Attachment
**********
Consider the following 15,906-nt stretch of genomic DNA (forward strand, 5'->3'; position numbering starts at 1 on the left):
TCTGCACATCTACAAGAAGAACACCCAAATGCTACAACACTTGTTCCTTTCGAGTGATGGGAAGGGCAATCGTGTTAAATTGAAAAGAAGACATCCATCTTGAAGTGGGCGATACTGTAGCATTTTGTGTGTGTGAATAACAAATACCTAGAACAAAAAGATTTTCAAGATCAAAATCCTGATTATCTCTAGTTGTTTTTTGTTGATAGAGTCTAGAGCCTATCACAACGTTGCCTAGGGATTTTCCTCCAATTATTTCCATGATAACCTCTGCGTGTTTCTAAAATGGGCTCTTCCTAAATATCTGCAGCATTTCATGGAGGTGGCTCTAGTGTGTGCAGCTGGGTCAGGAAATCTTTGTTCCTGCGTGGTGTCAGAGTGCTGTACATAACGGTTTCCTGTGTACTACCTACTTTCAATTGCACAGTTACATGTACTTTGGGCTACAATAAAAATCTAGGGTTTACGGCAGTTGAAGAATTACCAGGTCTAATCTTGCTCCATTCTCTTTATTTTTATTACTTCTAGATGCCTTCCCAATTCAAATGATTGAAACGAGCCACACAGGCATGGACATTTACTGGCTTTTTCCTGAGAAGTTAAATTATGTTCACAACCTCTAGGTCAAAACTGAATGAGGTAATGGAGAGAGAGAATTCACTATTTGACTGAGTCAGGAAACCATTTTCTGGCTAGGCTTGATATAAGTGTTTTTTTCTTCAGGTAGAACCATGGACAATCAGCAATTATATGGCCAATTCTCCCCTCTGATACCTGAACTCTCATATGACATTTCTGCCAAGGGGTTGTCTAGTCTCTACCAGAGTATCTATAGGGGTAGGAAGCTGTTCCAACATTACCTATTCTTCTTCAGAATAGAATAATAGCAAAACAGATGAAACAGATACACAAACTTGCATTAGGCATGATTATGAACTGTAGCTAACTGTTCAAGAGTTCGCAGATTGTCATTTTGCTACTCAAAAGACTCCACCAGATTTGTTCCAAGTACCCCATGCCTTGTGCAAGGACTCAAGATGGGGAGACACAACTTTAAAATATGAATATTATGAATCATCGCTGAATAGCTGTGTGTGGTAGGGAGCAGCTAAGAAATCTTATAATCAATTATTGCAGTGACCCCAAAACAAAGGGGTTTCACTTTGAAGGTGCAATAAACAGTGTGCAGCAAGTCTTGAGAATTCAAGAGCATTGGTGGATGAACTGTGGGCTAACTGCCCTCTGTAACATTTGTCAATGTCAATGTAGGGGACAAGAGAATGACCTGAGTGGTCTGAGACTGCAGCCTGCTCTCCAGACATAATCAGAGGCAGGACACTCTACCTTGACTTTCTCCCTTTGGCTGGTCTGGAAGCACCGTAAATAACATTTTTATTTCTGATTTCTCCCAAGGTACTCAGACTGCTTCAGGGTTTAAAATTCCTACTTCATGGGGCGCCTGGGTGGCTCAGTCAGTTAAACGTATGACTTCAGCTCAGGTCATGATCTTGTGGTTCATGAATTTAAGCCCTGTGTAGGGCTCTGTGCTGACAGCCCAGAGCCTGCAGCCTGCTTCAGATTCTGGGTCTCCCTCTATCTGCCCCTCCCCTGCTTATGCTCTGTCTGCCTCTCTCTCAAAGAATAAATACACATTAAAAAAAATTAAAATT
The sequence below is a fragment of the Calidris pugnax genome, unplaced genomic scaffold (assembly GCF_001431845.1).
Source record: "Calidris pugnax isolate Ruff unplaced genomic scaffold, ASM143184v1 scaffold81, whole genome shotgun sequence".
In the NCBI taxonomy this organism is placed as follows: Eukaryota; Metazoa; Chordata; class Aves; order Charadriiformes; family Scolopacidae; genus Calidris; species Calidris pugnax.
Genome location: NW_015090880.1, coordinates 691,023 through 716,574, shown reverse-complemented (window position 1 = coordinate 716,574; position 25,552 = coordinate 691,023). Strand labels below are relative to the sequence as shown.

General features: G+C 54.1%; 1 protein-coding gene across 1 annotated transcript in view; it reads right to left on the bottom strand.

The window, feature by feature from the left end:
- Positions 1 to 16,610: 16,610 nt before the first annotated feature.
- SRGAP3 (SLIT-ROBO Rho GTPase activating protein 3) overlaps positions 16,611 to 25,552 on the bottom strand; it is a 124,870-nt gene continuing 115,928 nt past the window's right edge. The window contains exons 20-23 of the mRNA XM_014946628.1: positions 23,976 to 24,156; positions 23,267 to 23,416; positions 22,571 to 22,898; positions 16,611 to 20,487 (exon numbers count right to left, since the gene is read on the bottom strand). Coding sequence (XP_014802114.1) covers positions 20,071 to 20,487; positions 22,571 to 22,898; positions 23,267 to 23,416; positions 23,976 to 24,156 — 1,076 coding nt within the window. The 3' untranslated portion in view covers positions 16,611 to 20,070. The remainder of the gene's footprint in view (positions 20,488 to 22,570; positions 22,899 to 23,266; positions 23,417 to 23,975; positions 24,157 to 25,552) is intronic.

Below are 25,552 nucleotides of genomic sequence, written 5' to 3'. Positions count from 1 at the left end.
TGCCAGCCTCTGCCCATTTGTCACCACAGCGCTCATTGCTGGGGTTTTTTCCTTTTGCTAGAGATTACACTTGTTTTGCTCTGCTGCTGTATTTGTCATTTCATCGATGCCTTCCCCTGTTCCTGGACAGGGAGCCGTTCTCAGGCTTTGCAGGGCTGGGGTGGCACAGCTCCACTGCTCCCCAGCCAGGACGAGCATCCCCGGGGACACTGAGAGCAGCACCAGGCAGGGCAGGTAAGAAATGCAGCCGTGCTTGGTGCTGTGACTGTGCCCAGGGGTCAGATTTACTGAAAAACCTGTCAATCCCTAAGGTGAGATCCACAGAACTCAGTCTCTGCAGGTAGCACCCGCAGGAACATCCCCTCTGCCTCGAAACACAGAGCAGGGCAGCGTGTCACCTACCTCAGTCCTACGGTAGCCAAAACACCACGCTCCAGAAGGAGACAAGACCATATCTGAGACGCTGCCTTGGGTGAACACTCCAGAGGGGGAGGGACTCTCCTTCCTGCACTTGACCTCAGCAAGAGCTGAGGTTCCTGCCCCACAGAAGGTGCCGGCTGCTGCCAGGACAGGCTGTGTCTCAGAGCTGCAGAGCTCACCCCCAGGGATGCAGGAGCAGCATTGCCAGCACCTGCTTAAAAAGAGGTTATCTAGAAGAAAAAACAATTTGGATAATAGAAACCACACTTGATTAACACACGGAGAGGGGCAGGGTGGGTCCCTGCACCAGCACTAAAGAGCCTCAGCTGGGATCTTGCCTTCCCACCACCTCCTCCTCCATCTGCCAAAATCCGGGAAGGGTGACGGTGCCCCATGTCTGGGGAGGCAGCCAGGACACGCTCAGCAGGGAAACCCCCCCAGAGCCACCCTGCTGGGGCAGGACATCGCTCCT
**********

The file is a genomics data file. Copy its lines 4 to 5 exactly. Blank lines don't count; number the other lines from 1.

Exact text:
Source record: "Calidris pugnax isolate Ruff unplaced genomic scaffold, ASM143184v1 scaffold81, whole genome shotgun sequence".
In the NCBI taxonomy this organism is placed as follows: Eukaryota; Metazoa; Chordata; class Aves; order Charadriiformes; family Scolopacidae; genus Calidris; species Calidris pugnax.